When President Donald Trump meets with Kim Jong Un in Singapore next month, he will have a perfect opportunity to confront the North Korean leader about his country’s aggressive hacking strategy and the emerging risk it poses to the United States.
But the summit’s intense focus on North Korea’s nuclear ambitions may leave the cyber threat unaddressed, something some lawmakers say could be a missed opportunity.
Kim’s isolated country has marshaled its limited resources to become a notable cyber power, launching online bank robberies, ransomware attacks and strikes such as the 2014 trashing of Sony Pictures. That makes North Korea one of the United States’ top digital adversaries, along with Russia, China and Iran — leading some experts to press the president to address it during the leaders’ planned summit June 12.
“I hope it’s not just a summit to turn a blind eye to other malign activities of North Korea,” said Sen. Cory Gardner (R-Colo.), who chairs a subcommittee overseeing East Asia and international cybersecurity, and sponsored a 2016 law providing economic penalties for the regime’s online attacks. “I think you’ve got an opportunity to do some good things here.”
Rhode Island Sen. Jack Reed, the top Democrat on the Senate Armed Services Committee, warned against assuming that even a hard-won nuclear deal means “you’ve solved the problem, when [Kim] can switch to an alternate form of conflict, moving from nuclear missile technology to sophisticated cyber.”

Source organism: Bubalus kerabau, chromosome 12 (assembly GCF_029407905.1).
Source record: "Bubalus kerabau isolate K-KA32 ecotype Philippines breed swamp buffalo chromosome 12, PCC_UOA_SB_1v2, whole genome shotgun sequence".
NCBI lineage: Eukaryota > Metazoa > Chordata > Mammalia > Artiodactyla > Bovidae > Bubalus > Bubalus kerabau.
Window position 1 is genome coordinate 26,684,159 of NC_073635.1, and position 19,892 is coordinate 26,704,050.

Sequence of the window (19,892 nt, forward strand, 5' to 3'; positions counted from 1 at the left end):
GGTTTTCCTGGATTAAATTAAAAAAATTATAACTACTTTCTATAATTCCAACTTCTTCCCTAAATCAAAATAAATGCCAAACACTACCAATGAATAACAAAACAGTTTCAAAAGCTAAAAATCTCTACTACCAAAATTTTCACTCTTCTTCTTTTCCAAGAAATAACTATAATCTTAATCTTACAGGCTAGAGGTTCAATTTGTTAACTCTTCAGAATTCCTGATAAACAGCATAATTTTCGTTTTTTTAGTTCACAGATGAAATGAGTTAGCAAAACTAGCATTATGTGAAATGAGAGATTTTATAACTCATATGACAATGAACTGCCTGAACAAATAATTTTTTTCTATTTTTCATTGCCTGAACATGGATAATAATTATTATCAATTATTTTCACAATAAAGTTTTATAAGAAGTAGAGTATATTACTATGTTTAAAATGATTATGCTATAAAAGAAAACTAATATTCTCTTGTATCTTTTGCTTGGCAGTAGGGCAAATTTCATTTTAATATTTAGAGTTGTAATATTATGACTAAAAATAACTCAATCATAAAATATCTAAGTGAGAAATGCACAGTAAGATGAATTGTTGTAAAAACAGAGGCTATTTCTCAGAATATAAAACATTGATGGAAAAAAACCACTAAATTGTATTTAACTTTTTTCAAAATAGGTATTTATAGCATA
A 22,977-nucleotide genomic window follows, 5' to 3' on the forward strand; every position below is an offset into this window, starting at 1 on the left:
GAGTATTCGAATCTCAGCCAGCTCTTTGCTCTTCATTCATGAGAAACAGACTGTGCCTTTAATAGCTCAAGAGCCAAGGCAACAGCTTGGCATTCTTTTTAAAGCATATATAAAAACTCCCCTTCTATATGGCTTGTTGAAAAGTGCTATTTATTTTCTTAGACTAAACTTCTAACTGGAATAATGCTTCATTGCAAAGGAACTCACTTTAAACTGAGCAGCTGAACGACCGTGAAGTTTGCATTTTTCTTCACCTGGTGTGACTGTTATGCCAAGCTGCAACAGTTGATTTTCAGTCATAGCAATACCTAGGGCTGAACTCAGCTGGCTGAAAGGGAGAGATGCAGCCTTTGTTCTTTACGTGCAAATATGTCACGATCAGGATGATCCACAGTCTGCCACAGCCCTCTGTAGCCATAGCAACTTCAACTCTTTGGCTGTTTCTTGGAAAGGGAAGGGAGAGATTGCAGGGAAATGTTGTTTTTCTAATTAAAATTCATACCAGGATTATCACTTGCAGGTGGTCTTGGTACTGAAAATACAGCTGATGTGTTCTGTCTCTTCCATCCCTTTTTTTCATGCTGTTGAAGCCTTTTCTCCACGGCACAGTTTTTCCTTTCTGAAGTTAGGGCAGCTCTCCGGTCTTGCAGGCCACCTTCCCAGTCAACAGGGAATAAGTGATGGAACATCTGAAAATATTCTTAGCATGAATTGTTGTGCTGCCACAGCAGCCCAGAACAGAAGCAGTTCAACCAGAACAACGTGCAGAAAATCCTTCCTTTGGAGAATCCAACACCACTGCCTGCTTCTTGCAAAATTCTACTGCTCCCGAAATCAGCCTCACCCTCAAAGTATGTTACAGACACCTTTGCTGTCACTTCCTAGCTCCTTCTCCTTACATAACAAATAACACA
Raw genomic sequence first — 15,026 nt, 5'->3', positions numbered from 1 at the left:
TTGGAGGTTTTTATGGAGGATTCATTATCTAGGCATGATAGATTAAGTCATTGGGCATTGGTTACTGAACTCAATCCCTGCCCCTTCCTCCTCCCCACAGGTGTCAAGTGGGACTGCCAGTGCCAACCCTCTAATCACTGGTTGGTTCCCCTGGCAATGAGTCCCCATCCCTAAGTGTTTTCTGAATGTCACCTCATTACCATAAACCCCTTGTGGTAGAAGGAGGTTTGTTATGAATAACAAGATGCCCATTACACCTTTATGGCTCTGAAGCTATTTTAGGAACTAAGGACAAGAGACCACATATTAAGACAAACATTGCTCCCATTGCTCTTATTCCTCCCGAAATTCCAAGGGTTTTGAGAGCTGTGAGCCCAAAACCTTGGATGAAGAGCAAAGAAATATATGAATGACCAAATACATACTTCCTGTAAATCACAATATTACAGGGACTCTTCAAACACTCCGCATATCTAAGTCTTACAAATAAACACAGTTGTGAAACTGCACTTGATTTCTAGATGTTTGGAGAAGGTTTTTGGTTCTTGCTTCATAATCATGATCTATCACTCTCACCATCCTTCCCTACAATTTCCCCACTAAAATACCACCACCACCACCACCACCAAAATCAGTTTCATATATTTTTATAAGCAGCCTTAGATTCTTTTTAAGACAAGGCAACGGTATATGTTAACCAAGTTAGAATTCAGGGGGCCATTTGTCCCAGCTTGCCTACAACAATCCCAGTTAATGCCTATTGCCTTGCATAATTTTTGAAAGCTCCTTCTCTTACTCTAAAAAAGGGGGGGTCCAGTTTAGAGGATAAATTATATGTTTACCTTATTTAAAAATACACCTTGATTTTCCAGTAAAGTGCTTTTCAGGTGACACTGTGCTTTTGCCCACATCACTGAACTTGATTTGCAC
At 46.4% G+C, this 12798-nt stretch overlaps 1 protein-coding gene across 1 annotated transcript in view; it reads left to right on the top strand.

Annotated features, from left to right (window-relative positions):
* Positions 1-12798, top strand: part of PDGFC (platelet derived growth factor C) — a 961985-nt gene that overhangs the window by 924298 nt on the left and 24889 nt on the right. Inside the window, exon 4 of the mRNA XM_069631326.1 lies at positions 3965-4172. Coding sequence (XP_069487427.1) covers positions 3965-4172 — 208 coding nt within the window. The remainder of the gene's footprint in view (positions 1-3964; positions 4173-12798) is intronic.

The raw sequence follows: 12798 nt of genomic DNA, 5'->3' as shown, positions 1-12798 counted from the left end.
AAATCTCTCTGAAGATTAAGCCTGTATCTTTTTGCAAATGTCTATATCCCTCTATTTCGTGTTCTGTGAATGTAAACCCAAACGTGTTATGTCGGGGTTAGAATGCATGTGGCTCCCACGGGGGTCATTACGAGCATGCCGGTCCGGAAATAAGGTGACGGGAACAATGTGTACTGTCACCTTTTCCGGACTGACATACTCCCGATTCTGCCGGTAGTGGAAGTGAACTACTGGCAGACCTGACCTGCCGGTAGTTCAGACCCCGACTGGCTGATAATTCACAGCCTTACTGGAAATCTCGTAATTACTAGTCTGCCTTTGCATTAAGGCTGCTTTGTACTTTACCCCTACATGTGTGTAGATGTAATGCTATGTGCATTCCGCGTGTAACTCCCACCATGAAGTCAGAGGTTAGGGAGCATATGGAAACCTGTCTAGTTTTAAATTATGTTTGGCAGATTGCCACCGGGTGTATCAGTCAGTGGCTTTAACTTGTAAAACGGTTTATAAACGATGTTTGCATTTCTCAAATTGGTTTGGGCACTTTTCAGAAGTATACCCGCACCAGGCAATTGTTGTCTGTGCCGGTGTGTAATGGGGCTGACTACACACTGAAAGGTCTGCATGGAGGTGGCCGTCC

Senate Foreign Relations Chairman Bob Corker (R-Tenn.) said he would expect the topic to come up at the summit. “I’ve got to believe that’s going to be one of the things they talk about,” he told POLITICO.
The White House has not spelled out the full range of topics Trump plans to discuss with Kim. A National Security Council spokesperson said the council did not want to “get ahead of the president on the summit.”
Cyber diplomacy has worked before with the United States’ digital adversaries, most famously in the 2015 agreement that then-President Barack Obama struck with Chinese President Xi Jinping in which the two countries agreed to end the hacking of private companies for commercial gain. At the time, tensions on cyber issues between the two global powers ran high, with researchers estimating that Chinese theft of American intellectual property was costing the U.S. hundreds of billions of dollars each year.
In the months following the agreement, China’s digital pilfering noticeably dipped, according to observers. And while both government and private sector researchers say the activity hasn’t completely ceased, the arrangement allowed the two sides to end a yearslong freeze on any discussions of cyber norms.